The irony is that if we respond to evil in any one of those three manners, evil will continue. So if you try to flee evil, it will follow you. If you try to fight evil, it will grow. And if you freeze it also grows. Because when you understand the psychology of evil, you start understanding why a person decides to be evil, and it’s always about causing a person to be frightened so much that they either, freeze, flee or want to fight you and you like every one of those things, if you’re evil.  So, this is our normal response to evil, and if we respond in any one of these normal ways to evil we are guaranteed evil will grow. And that’s why evil has grown on the planet. Mary?  Placating is another way we respond to terror Mary: I feel like there’s a fourth way that I respond to evil sometimes, and that is possibly the worst. Denial? Mary: No, I try to placate the evil by getting approval. I actually join in something that is not loving for me because I’m so frightened I just want to do anything to stop the… Placate people, so you placate or try to pander to it? Mary: Yeah, I try and make it happy, in order to go under the rage. It’s a fear response I feel, but I feel it’s a most damaging response I can have for my own soul because I’m actually in some way joining the damaging thing.  Yes, this idea of placating evil is a great way to avoid one of these emotions (AJ points to fear emotions on the whiteboard) or to avoid in fact this emotion (AJ points to terror on the whiteboard). So what we finish up doing with evil on the planet is we justify its existence so much that we pander to it. Can you see how that happens in day-to-day life? If you think of when the terror attacks happened on 9/11, there was evil there. For the first time on United States  soil, this concept that a person would die just to harm others was for the first time acted out en masse.
Responding to evil with fear does not overcome it Mind you, it had been happening many other times in the United States if you look at it, because what about the War of Independence? Isn’t it sort of a similar concept? But unfortunately, you know, we’ve taken this event and turned it into something a bit larger than perhaps it is but in the process we learned that, okay, evil exists. Somebody who conceived
of that particular event obviously had a lot of evil within them, whoever it was that conceived the event. And for that reason we then decide that we’re going to do something with it. Now what was America’s choice? To fight! So that was America’s choice. And what is the choice of somewhere like Iraq? What did they choose with that evil? Didn’t they choose to placate it?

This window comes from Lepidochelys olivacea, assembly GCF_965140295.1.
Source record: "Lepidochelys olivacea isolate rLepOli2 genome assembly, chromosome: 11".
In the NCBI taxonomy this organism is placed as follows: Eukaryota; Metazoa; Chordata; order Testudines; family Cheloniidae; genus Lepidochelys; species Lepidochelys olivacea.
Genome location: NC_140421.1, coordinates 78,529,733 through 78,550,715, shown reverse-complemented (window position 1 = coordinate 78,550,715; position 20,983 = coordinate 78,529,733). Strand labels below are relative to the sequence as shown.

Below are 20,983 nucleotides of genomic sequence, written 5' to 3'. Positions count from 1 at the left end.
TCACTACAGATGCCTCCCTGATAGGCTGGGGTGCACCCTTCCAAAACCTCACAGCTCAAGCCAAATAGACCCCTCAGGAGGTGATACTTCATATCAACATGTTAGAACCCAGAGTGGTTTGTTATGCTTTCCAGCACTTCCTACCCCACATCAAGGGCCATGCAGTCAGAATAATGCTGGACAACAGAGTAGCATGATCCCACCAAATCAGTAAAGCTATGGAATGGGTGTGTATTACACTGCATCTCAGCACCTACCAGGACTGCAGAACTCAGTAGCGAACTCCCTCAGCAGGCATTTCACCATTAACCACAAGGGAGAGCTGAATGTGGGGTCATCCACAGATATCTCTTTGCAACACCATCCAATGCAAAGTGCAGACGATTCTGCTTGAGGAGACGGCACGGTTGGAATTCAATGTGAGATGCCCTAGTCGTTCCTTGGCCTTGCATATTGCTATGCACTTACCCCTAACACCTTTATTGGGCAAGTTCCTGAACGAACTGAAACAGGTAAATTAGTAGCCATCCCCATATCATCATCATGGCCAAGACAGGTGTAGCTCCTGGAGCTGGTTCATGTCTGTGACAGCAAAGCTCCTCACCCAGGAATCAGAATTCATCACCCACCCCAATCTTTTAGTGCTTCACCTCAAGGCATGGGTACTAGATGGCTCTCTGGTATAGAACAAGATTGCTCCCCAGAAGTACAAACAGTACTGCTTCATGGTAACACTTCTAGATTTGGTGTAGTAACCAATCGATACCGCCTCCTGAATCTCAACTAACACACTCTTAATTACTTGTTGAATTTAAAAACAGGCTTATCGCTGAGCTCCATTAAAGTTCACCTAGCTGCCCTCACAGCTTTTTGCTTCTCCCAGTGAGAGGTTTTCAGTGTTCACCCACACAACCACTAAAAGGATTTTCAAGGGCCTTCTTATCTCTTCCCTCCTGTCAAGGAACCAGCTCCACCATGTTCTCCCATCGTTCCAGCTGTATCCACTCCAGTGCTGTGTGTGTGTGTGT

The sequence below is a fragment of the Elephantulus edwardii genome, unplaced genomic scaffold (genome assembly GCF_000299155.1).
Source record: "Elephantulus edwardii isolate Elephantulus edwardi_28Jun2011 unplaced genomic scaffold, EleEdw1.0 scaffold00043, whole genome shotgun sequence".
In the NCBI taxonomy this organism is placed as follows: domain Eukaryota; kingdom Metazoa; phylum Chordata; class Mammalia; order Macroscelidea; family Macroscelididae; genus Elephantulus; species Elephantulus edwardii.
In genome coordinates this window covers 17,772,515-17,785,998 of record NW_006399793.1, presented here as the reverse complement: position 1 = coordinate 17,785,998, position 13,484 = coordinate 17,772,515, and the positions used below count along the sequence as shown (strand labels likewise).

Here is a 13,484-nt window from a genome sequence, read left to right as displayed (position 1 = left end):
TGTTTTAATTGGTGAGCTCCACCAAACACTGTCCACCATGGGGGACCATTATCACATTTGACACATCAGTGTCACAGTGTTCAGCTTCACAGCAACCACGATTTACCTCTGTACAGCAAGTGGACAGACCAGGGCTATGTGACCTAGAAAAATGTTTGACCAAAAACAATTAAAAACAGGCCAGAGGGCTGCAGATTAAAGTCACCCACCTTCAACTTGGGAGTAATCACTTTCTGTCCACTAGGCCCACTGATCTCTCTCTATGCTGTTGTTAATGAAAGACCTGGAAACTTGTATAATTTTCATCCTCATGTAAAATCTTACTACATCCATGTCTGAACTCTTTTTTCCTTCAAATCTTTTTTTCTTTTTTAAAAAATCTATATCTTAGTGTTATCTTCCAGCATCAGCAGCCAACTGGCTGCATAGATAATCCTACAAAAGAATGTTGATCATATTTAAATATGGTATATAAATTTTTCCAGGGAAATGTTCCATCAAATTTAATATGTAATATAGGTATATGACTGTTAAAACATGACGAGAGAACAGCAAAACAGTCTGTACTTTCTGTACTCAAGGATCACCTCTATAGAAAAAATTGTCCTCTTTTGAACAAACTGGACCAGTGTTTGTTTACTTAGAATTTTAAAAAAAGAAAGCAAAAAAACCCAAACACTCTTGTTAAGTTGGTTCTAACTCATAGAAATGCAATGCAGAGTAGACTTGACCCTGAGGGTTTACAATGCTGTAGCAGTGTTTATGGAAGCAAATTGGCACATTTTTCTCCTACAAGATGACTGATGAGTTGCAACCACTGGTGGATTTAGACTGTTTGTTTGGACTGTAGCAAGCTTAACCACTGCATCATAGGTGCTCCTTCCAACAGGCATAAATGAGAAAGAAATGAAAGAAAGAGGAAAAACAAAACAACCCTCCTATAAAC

Can you see that? Didn’t they choose to support the people who were involved in that, placate it, pander to the people who supported it? What about other counties in the Middle East? They felt the same, didn’t they? At the time, and not only other counties in the Middle East there were other things. What did other countries recommend? So the United Nations before the war actually occurred in Iraq, what did the United Nations recommend? Can you remember? They really recommended this, didn’t they? (AJ points to placate on the whiteboard) Placating it, yes! So what I’m trying to illustrate is that every response that mankind generally has to evil, every response that mankind has to evil, is mostly about either doing these things (AJ points to the fear responses on the whiteboard) and has any of it eradicated evil? No.So that tells me that placating evil does not work. It tells me, that going into a frozen state doesn’t work. It tells me that fleeing it doesn’t work because it just follows you and it tells me that fighting it doesn’t work either because all that happens is the evil grows when you fight it. So what works? Can you see why we believe nothing works and therefore evil is the most powerful thing? Can you see that?  Participant: The reason why I mentioned dishonesty is that I think any time we’re dishonest about anything it opens the door for a weakening position, and evil moves in. And it seems like every time honesty is presented, evil runs and hides. Okay, so truth is sort of an antidote…Participant: Truth, yeah there you go

We would call it that. And so we’ll talk about that in this discussion actually in terms of a lesson of love. So can we see that the average way we handle evil does not work? And what I’m going to propose is that there’s only thing that works. It’s that weak thing that we just described. Let’s look at love again. It’s that thing, that’s the only thing that works. The psychology of evil Now to understand how it works we need to understand the psychology of evil, we need to understand how evil thinks. That makes sense, does it not? If we understand how evil thinks, then we can find the appropriate antidote to it and apply that to it and see through experience, through testing it, through experimentation, whether it works or not.  So let’s look at how evil thinks or you could call it, the psychology of evil, if you wanted to use longer words. So what is the psychology of evil? What causes a person to become evil?